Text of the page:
The University of Manchester’s Jodrell Bank Observatory in Cheshire has been declared a UNESCO World Heritage Site, which includes the recently inaugurated Square Kilometre Array (SKO) Global Headquarters and work-in-progress First Light Pavilion project, both designed by Hassell.
Jodrell Bank Observatory, founded in 1945, is the earliest radio astronomy observatory in the world still in existence. The UNESCO World Heritage Status is awarded to sites that the UN World Heritage Committee deem to be important for the whole of humanity, and therefore should be protected by international treaties. Jodrell Bank's newly appointed status is even more fitting as the world celebrates the 50th anniversary of the first moon landing this week.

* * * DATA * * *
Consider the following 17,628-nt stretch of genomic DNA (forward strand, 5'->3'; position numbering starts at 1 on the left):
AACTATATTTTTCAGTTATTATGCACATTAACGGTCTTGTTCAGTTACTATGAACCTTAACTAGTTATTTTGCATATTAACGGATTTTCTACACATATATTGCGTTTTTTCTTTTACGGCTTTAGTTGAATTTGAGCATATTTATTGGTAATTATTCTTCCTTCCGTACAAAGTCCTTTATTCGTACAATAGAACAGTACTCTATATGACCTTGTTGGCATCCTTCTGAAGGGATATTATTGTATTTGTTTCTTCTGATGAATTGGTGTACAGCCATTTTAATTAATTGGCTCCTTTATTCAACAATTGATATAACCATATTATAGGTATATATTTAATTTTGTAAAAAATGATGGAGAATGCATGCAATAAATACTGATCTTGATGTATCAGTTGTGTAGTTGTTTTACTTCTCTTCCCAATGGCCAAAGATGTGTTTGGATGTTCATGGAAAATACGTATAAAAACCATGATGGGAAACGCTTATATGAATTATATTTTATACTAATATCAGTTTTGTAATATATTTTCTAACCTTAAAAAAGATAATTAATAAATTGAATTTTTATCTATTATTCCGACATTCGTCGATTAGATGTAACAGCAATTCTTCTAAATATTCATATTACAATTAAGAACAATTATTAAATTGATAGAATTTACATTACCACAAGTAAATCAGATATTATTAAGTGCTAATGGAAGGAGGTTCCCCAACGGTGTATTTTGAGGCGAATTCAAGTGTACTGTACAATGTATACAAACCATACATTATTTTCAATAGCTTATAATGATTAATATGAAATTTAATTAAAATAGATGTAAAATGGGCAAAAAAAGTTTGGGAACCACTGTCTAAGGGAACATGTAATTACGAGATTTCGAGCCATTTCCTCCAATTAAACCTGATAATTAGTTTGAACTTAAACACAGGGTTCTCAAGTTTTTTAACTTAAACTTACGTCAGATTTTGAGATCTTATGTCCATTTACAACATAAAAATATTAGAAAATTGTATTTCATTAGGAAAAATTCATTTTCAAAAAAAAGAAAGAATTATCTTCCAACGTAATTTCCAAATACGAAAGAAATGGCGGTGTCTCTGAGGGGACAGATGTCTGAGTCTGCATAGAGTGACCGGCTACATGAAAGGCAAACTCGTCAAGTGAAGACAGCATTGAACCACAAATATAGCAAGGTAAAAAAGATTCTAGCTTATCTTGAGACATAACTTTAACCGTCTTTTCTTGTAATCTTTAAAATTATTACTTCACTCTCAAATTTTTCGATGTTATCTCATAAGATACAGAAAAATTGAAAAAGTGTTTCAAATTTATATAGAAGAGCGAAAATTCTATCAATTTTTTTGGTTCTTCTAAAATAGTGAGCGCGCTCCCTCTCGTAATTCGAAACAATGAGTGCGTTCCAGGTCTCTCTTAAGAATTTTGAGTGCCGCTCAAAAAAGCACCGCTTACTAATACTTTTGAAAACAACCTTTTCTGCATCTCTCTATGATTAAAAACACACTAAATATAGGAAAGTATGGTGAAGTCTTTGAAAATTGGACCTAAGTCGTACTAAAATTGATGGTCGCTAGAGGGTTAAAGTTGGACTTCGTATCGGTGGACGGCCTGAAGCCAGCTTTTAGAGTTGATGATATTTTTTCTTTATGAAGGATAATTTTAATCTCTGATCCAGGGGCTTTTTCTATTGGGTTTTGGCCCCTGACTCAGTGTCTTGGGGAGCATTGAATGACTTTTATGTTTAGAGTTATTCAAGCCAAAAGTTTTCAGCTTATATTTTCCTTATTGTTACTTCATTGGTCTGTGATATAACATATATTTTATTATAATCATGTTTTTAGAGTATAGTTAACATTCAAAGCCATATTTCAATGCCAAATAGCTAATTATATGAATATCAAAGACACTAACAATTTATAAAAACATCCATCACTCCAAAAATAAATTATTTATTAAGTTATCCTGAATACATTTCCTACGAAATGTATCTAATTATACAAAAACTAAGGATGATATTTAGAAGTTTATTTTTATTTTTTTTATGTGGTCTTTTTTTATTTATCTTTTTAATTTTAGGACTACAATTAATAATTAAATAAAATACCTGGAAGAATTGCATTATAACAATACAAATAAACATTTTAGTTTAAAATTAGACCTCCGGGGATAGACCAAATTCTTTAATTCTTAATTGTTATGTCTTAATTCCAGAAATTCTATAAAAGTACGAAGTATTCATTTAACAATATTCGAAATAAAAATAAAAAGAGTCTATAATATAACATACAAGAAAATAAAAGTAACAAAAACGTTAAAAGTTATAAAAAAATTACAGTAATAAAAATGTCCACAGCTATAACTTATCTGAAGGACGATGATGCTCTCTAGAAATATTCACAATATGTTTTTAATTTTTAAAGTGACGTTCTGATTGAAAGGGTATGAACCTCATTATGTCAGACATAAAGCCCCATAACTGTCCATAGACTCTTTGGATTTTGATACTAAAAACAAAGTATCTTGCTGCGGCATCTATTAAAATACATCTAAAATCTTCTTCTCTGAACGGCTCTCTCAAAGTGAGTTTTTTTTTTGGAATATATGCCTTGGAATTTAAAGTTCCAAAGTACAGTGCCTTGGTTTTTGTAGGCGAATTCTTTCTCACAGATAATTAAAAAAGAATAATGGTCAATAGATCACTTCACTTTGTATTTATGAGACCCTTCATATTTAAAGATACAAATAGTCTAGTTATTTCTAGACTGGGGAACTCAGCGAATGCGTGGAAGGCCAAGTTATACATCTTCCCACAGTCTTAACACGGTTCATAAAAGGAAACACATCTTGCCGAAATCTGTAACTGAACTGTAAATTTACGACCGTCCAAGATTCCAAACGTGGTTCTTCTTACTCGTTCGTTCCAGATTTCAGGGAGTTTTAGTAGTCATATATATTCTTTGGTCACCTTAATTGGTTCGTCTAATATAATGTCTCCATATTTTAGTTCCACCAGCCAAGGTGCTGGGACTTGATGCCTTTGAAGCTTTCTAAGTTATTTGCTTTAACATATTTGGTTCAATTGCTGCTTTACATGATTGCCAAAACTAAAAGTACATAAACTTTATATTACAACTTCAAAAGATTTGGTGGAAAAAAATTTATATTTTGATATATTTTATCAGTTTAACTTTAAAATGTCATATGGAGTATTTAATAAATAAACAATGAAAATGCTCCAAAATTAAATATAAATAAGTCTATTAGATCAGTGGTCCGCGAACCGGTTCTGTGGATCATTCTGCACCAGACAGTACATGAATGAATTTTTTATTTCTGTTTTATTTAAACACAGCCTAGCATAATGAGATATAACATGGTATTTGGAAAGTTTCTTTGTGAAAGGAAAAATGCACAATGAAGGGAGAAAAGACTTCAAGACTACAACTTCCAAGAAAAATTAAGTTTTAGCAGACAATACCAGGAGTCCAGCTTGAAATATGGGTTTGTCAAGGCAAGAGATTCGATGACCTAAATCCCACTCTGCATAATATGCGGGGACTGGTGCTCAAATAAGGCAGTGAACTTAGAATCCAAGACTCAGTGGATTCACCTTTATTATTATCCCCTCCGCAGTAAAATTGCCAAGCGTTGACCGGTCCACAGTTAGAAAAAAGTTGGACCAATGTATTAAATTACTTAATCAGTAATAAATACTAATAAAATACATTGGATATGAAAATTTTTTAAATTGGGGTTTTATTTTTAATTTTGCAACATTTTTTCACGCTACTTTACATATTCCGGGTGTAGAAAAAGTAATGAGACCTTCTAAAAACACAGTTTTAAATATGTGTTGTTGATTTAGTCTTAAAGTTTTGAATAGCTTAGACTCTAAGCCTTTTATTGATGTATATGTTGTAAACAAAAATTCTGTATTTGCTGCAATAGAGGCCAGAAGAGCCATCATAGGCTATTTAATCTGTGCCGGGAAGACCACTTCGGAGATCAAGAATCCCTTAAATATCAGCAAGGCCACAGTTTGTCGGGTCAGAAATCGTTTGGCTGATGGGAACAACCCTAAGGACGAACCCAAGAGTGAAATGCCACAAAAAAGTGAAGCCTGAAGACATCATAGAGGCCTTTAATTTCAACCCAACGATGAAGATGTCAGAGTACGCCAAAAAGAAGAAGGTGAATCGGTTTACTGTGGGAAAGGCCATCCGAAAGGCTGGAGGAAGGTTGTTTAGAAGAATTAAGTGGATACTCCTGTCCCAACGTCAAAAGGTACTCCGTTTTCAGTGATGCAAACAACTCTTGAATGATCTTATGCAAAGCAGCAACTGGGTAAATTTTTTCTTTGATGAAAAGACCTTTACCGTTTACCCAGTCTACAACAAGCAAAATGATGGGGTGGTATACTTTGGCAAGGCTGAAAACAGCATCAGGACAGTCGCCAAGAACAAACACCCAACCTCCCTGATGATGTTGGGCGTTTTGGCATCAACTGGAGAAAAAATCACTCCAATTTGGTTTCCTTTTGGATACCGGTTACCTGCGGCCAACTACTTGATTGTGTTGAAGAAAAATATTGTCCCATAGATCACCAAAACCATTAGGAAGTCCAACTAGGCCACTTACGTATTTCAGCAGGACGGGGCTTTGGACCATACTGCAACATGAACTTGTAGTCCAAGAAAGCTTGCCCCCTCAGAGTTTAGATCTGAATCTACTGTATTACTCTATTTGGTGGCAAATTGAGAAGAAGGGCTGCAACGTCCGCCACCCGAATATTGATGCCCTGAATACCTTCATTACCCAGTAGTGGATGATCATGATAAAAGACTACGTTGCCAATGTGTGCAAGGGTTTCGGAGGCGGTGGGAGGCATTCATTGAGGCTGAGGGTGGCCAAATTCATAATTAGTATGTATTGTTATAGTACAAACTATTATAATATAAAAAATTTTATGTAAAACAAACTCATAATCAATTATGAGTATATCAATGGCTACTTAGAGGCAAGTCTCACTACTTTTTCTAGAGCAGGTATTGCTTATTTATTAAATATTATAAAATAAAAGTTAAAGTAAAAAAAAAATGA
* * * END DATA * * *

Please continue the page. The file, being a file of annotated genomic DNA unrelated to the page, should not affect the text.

The recently inaugurated SKA (Square Kilometre Array) Global Headquarters was designed to become a nexus of radio astronomy and a global hub for astrophysics in the 21st century. Operated by an international partnership of countries, it is already home to staff from 16 countries who are currently focused on delivering the final design of the two SKA telescopes.
The First Light Pavilion project, designed by Hassell with exhibition design by Casson Mann, will be delivered over the next two years. Included within the design is a new exhibition and engagement space, an auditorium devoted to displaying immersive digital presentations, an education hub, a new café, as well as preserving and protecting the physical elements of Jodrell Bank’s heritage for future generations.
Hassell Principal Julian Gitsham says that the opportunity to work on two projects on a UNESCO Heritage Status site is very rare.
“As a design team, it’s a great feeling knowing that these sites will be visited and protected by many generations to come, and enjoyed by not only the science community but by star-gazers globally. To infinity and beyond.” Julian said.